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Food, Community and the Rebirth of Old North St. Louis

July 19, 2011
By: Guest Editor, Farm Journal
 
 
The following story was written by a University of Missouri student as part of the 2010 Sonja Hillgren/Farm Journal Ag Journalism Field Reporting Institute. Learn more.

 

By Connor Elfrink

A box of organic "Annie’s Homegrown" cereal sits next to a box of off-brand "Frosted Mini-Spooners." Nearby rests a wood crate filled with moist heads of green lettuce and canned vegetables.

The coexistence of a $6 dollar organic cereal and a $2 common brand on the same shelf is important to the diverse neighbors who live around the Old North Grocery co-op. When members of the Old North St. Louis Restoration Group designed the store, they wanted healthy options available for all the neighborhood residents, rich or poor.

The co-op opened in July 2010 and provides fresh, affordable and local products to a neighborhood three miles from the nearest grocer. This "food desert" is in the midst of restorations that have begun to leverage a dilapidated region into an area of booming bohemian growth.

Kara Lubischer, a community development specialist with University of Missouri Extension, said Old North St. Louis is different from other urban neighborhoods affected by "white flight." The people in the neighborhood are active in volunteering and represent a rare harmonious microcosm of diverse income and race.

"I have never seen a neighborhood like this," Lubischer said.

Sean Thomas, executive director of the Old North St. Restoration Group, said that even from its earliest days, Old North was trying to be different, and in doing so, became a benchmark for other areas.

Old North started in 1816 as its own village. It merged with St. Louis in 1841, setting a precedent for similar neighborhoods.

In the 1970s, pedestrian walkways were installed, leaving 14th Street with no through traffic and few customers. But business declined.

But not all businesses left. Crown Candy and Max Hardware have been in the neighborhood since the early 1900s. The family-owned stores stayed because it is home, Thomas said.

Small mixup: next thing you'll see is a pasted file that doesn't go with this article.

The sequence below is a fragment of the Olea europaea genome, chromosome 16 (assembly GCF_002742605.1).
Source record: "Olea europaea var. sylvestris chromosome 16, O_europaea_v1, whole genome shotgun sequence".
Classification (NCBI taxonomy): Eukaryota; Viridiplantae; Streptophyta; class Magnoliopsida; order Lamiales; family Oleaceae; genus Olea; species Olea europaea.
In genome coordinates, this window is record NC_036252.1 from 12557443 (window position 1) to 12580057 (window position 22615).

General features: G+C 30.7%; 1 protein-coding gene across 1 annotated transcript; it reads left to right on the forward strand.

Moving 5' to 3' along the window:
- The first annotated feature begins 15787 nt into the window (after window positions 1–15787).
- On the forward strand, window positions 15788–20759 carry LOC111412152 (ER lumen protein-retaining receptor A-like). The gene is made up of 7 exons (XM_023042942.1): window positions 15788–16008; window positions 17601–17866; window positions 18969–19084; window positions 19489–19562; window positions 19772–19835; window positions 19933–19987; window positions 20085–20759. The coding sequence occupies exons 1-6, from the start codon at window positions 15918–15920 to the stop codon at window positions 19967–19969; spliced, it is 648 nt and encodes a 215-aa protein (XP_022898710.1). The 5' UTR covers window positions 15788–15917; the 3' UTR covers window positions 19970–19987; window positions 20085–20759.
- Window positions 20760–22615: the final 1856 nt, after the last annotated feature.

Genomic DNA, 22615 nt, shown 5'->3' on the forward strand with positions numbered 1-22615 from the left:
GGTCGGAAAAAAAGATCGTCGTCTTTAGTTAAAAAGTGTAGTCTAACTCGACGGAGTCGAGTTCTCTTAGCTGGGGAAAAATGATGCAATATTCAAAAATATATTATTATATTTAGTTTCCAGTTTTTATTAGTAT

According to the book, "From Village to Neighborhood: A History of Old North St. Louis," several churches, along with about 15 families, moved to the neighborhood in the late 1970s. A few of the churches still operate.

The restoration group hopes that once restaurants and other new businesses become established, congregation members will have a reason to stay after church.

In between some of the churches, new homes are being built by Habitat for Humanity. Lubischer said this is "very encouraging" because it works to ensure a mix of incomes. Habitat for Humanity is committed to maintaining the feel of the neighborhood by building new homes that match the existing decor, she said.

Just down the street from one of the churches, Graham and "V" Lane, a couple in their early 20s, have moved in. They have turned their home into part sculpture studio, installed a geothermic heating system and won a $25,000 yard makeover through a local radio station.

V said she fell in love with the neighborhood because it reminds her of where she grew up in Arkansas, "where you can do what you want with your yard." The Lanes enjoy the freedom and close relationships they’ve found in Old North.

"It’s a really eclectic neighborhood where people really care about each other," V said.

The Jackson Park Senior Apartments represent another diverse aspect of the community. The apartments house mostly older residents with limited mobility. With raised beds in place at the co-op’s community garden, seniors can participate in growing their food and meet their neighbors.

The co-op provides residents with convenient and safe shopping. Previously, the nearest store was three miles and in a high-crime area.

Ben Bowman, an employee at the co-op, said before his store, people had few options.

"People were spending more money on transportation, overpriced food from corner stores, or expensive, unhealthy, prepared food from fast food chains," Bowman said.

When customers become members of the co-op, they can take part in the decision-making process at the store. The two part-time employees at the store are residents of the Old North neighborhood.

Politicians have been supportive of the restoration and respect the neighborhood because the neighbors are so active, Thomas said.

"They don’t want to tick people off that are that engaged," he said.

When Graham saw the co-op being constructed, he decided to help, rather than working on his own home. That commitment lasted three months.

Lubischer said residents like Graham Lane are what make her admire the character of the neighborhood and keep her optimistic about the future.

"That shows the true partnership with the community," she said. "It benefits both us and them."

 

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RELATED TOPICS: Consumer Demands, Family

 
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